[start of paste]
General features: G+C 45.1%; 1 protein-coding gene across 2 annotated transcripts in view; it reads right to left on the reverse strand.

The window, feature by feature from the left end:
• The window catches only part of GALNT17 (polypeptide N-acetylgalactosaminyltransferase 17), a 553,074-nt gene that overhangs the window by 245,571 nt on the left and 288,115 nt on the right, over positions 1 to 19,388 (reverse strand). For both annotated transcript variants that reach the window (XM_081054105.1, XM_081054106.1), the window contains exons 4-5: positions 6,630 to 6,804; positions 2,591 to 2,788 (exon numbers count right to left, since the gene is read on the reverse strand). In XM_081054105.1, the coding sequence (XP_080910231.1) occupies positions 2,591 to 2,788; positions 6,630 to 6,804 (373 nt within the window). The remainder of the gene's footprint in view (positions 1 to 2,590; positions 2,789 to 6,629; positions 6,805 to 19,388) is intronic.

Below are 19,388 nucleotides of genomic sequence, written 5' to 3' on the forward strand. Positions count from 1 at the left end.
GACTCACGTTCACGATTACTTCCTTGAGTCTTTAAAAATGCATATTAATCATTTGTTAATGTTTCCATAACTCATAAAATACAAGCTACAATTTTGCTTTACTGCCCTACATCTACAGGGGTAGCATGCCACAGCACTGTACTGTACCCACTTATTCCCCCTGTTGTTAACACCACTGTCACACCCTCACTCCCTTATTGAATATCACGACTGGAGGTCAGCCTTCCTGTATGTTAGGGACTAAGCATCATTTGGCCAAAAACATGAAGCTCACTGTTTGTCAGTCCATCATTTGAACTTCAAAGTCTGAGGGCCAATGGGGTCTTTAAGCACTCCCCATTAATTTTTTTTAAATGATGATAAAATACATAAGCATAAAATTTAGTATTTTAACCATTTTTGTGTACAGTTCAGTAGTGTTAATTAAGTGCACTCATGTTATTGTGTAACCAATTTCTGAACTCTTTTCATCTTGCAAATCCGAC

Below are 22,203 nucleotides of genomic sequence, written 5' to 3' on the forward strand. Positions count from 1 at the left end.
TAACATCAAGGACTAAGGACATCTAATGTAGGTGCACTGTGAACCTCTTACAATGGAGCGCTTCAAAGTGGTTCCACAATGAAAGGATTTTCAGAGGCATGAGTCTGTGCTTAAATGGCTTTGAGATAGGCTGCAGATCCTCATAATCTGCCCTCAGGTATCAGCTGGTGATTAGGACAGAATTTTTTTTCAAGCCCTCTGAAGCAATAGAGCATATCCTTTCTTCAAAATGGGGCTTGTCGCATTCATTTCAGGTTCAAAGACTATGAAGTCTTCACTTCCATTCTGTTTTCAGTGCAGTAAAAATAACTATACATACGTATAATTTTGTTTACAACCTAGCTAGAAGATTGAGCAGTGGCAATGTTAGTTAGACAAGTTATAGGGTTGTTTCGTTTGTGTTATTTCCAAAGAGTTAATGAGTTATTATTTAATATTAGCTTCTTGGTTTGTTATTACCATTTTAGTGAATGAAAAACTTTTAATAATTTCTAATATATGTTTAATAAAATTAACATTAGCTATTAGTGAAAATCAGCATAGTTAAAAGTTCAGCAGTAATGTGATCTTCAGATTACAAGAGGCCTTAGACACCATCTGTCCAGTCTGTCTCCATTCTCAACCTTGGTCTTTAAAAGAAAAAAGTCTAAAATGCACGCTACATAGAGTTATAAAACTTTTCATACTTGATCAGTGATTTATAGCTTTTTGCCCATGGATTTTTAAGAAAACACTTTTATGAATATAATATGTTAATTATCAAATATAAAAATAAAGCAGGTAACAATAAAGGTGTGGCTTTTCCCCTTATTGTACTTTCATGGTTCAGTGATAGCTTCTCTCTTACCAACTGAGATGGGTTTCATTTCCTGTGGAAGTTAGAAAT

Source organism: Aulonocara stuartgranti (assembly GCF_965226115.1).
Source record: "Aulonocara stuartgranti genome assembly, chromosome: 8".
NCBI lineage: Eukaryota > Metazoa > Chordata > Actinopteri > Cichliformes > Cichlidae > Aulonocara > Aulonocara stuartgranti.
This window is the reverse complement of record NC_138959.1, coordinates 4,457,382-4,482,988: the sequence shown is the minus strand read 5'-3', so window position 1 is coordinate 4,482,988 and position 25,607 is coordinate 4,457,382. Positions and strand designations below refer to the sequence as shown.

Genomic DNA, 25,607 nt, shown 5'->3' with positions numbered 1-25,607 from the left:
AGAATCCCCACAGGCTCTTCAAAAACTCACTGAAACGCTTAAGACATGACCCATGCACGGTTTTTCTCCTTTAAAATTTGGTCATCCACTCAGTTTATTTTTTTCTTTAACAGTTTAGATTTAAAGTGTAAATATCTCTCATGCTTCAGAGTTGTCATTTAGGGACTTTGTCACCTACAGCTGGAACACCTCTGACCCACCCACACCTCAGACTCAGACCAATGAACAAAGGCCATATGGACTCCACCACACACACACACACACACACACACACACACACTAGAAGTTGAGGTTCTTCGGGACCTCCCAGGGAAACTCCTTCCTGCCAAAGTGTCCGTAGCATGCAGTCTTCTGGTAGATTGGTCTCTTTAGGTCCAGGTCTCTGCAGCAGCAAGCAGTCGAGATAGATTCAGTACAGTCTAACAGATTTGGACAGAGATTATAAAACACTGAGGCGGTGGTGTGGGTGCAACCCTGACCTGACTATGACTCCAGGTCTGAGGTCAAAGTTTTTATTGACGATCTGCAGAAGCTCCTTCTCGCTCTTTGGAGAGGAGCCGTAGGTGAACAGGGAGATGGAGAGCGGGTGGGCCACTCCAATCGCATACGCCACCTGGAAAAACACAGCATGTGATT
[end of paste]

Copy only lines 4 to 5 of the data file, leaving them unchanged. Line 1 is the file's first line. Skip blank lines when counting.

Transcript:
Below are 19,388 nucleotides of genomic sequence, written 5' to 3' on the forward strand. Positions count from 1 at the left end.
GACTCACGTTCACGATTACTTCCTTGAGTCTTTAAAAATGCATATTAATCATTTGTTAATGTTTCCATAACTCATAAAATACAAGCTACAATTTTGCTTTACTGCCCTACATCTACAGGGGTAGCATGCCACAGCACTGTACTGTACCCACTTATTCCCCCTGTTGTTAACACCACTGTCACACCCTCACTCCCTTATTGAATATCACGACTGGAGGTCAGCCTTCCTGTATGTTAGGGACTAAGCATCATTTGGCCAAAAACATGAAGCTCACTGTTTGTCAGTCCATCATTTGAACTTCAAAGTCTGAGGGCCAATGGGGTCTTTAAGCACTCCCCATTAATTTTTTTTAAATGATGATAAAATACATAAGCATAAAATTTAGTATTTTAACCATTTTTGTGTACAGTTCAGTAGTGTTAATTAAGTGCACTCATGTTATTGTGTAACCAATTTCTGAACTCTTTTCATCTTGCAAATCCGAC